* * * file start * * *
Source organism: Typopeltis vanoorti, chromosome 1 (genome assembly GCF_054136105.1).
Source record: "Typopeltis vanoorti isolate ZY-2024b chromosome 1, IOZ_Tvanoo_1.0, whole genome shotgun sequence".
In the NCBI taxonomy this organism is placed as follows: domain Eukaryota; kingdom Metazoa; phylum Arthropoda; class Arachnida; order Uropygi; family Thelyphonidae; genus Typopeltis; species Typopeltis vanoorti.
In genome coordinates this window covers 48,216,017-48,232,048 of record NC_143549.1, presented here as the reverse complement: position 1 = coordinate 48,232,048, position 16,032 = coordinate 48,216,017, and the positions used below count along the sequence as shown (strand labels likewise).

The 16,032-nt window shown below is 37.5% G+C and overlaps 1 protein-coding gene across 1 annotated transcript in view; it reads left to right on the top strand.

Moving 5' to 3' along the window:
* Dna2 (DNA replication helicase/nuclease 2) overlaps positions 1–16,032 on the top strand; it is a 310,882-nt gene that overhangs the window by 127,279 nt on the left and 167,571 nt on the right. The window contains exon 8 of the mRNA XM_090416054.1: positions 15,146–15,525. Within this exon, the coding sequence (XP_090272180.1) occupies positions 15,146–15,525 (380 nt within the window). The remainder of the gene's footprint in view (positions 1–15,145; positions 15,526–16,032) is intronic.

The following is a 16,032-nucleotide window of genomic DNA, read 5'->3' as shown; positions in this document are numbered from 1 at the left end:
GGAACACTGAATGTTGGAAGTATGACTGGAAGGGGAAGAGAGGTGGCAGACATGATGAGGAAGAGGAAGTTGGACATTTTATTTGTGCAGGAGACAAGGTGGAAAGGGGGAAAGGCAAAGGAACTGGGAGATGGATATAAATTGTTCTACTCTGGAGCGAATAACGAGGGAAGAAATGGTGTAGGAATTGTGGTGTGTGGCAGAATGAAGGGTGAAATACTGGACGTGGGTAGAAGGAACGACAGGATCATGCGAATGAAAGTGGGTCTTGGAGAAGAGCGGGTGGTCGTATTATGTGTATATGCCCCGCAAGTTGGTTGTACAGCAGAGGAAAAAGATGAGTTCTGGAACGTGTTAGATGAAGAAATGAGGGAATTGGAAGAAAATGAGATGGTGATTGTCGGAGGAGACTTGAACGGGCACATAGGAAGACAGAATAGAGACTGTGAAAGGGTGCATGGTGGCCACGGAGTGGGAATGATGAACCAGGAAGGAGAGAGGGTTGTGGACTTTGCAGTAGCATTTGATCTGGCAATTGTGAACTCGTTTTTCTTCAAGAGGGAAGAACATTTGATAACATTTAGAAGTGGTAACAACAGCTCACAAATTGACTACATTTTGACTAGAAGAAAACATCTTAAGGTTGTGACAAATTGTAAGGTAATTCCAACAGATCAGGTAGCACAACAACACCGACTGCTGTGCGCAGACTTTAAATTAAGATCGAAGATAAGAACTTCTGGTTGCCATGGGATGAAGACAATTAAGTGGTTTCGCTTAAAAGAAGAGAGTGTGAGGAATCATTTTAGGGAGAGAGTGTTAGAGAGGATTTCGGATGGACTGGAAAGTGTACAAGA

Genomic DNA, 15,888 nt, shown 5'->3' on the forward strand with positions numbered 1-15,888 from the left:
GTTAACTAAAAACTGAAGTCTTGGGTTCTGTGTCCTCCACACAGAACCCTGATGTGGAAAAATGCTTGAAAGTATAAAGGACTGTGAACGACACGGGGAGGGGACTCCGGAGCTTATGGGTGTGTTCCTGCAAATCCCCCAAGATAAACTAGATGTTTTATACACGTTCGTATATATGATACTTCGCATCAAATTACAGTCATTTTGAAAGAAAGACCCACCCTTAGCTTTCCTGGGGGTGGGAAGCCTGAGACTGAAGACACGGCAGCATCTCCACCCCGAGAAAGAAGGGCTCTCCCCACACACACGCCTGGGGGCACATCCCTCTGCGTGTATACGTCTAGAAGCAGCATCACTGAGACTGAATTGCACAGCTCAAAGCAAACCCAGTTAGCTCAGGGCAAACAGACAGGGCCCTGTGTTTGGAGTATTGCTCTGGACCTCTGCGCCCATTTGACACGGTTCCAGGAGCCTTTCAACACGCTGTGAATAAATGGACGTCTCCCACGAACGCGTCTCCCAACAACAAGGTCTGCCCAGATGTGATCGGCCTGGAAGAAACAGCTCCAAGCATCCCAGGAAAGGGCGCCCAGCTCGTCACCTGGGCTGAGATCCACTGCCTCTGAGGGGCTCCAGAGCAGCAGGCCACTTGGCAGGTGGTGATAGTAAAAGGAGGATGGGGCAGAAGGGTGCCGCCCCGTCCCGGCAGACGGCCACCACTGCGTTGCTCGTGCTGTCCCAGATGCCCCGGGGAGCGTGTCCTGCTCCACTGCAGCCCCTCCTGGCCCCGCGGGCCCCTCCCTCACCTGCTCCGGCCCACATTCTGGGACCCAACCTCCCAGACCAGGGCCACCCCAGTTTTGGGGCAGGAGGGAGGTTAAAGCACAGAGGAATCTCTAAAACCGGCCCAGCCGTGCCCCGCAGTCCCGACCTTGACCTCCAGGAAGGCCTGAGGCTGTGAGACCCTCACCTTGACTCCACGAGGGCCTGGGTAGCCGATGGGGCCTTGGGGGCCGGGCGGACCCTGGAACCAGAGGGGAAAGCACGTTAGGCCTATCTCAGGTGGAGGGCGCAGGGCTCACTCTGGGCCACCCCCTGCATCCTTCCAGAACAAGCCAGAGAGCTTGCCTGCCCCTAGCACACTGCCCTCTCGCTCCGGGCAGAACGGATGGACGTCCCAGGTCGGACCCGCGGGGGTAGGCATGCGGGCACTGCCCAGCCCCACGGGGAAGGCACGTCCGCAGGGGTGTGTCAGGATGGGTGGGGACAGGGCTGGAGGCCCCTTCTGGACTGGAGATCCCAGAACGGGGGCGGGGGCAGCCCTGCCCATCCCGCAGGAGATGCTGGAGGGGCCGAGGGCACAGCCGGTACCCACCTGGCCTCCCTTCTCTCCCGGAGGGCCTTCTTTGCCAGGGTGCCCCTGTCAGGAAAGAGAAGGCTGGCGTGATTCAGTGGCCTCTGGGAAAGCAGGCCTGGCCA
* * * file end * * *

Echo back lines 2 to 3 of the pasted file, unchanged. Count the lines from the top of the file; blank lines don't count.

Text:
Source record: "Typopeltis vanoorti isolate ZY-2024b chromosome 1, IOZ_Tvanoo_1.0, whole genome shotgun sequence".
In the NCBI taxonomy this organism is placed as follows: domain Eukaryota; kingdom Metazoa; phylum Arthropoda; class Arachnida; order Uropygi; family Thelyphonidae; genus Typopeltis; species Typopeltis vanoorti.